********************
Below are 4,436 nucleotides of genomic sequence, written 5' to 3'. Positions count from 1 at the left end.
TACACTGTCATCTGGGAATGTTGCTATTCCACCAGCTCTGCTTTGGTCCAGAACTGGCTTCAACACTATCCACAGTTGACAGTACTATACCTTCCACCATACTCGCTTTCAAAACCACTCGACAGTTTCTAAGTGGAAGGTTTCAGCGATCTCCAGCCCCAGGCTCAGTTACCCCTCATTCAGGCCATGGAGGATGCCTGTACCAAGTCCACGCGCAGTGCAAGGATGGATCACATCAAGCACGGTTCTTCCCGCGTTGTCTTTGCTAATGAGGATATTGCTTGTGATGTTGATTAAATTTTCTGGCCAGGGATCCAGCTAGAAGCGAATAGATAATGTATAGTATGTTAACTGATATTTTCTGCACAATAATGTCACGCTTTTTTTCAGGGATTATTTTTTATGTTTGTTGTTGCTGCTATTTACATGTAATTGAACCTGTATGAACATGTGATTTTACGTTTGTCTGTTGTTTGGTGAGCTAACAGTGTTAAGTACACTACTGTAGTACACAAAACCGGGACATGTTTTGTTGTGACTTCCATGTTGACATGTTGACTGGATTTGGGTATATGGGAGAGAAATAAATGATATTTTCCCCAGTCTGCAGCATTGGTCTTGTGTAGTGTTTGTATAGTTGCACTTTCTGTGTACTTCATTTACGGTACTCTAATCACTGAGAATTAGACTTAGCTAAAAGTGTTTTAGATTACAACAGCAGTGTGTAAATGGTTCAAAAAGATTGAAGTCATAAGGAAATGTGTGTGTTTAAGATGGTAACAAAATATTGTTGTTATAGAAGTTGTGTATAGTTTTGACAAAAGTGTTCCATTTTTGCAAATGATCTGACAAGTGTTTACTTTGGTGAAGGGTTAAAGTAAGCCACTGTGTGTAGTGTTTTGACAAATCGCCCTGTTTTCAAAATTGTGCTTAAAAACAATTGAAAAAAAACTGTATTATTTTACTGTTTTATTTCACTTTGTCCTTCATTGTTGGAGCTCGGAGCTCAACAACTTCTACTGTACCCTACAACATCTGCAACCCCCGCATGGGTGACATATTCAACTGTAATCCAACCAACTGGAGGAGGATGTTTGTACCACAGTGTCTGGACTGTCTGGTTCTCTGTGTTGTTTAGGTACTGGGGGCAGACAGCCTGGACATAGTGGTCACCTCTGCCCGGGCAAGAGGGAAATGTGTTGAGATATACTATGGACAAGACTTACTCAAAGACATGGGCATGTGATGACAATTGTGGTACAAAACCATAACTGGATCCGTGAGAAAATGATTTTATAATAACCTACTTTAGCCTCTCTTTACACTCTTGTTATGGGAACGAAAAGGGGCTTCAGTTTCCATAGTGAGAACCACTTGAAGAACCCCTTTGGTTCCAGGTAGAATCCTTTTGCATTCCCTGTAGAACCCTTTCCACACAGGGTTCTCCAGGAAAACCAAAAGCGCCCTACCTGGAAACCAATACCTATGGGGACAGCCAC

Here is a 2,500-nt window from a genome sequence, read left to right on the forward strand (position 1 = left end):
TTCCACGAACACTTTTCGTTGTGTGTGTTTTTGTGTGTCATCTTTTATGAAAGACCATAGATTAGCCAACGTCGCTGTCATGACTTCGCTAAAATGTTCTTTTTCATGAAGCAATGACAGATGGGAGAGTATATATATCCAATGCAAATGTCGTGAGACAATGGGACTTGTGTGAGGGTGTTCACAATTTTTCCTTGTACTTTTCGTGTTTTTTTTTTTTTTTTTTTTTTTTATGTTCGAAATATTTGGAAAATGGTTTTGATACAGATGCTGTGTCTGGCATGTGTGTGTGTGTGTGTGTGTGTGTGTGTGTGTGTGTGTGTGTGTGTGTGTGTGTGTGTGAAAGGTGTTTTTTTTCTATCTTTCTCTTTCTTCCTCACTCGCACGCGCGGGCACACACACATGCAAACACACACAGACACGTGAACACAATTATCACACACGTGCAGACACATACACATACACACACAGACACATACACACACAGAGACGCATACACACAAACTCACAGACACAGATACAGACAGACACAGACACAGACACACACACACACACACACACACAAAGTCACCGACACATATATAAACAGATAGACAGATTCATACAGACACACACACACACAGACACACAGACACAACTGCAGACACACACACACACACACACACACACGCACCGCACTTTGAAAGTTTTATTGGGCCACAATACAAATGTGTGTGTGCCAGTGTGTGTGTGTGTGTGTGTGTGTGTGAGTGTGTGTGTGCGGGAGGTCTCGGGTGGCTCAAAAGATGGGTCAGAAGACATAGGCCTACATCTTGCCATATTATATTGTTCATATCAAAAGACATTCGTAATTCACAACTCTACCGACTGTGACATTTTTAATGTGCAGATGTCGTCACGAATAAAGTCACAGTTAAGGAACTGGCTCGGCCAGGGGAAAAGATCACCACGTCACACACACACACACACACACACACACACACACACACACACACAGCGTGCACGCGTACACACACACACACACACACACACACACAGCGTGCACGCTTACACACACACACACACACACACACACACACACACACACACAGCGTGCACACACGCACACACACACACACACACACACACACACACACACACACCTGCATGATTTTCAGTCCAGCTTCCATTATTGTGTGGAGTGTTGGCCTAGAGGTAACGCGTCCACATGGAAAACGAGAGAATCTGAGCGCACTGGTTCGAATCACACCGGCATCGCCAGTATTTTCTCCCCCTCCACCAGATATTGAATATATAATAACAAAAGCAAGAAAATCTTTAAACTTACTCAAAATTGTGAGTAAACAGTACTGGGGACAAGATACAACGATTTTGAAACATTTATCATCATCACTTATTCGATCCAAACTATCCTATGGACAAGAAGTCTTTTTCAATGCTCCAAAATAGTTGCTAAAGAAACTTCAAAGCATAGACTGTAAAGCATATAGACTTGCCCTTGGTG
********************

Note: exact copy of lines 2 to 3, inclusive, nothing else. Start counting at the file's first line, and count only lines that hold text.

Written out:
TACACTGTCATCTGGGAATGTTGCTATTCCACCAGCTCTGCTTTGGTCCAGAACTGGCTTCAACACTATCCACAGTTGACAGTACTATACCTTCCACCATACTCGCTTTCAAAACCACTCGACAGTTTCTAAGTGGAAGGTTTCAGCGATCTCCAGCCCCAGGCTCAGTTACCCCTCATTCAGGCCATGGAGGATGCCTGTACCAAGTCCACGCGCAGTGCAAGGATGGATCACATCAAGCACGGTTCTTCCCGCGTTGTCTTTGCTAATGAGGATATTGCTTGTGATGTTGATTAAATTTTCTGGCCAGGGATCCAGCTAGAAGCGAATAGATAATGTATAGTATGTTAACTGATATTTTCTGCACAATAATGTCACGCTTTTTTTCAGGGATTATTTTTTATGTTTGTTGTTGCTGCTATTTACATGTAATTGAACCTGTATGAACATGTGATTTTACGTTTGTCTGTTGTTTGGTGAGCTAACAGTGTTAAGTACACTACTGTAGTACACAAAACCGGGACATGTTTTGTTGTGACTTCCATGTTGACATGTTGACTGGATTTGGGTATATGGGAGAGAAATAAATGATATTTTCCCCAGTCTGCAGCATTGGTCTTGTGTAGTGTTTGTATAGTTGCACTTTCTGTGTACTTCATTTACGGTACTCTAATCACTGAGAATTAGACTTAGCTAAAAGTGTTTTAGATTACAACAGCAGTGTGTAAATGGTTCAAAAAGATTGAAGTCATAAGGAAATGTGTGTGTTTAAGATGGTAACAAAATATTGTTGTTATAGAAGTTGTGTATAGTTTTGACAAAAGTGTTCCATTTTTGCAAATGATCTGACAAGTGTTTACTTTGGTGAAGGGTTAAAGTAAGCCACTGTGTGTAGTGTTTTGACAAATCGCCCTGTTTTCAAAATTGTGCTTAAAAACAATTGAAAAAAAACTGTATTATTTTACTGTTTTATTTCACTTTGTCCTTCATTGTTGGAGCTCGGAGCTCAACAACTTCTACTGTACCCTACAACATCTGCAACCCCCGCATGGGTGACATATTCAACTGTAATCCAACCAACTGGAGGAGGATGTTTGTACCACAGTGTCTGGACTGTCTGGTTCTCTGTGTTGTTTAGGTACTGGGGGCAGACAGCCTGGACATAGTGGTCACCTCTGCCCGGGCAAGAGGGAAATGTGTTGAGATATACTATGGACAAGACTTACTCAAAGACATGGGCATGTGATGACAATTGTGGTACAAAACCATAACTGGATCCGTGAGAAAATGATTTTATAATAACCTACTTTAGCCTCTCTTTACACTCTTGTTATGGGAACGAAAAGGGGCTTCAGTTTCCATAGTGAGAACCACTTGAAGAACCCCTTTGGTTCCAGGTAGAATCCTTTTGCATTCCCTGTAGAACCCTTTCCACACAGGGTTCTCCAGGAAAACCAAAAGCGCCCTACCTGGAAACCAATACCTATGGGGACAGCCAC

Here is a 2,500-nt window from a genome sequence, read left to right on the forward strand (position 1 = left end):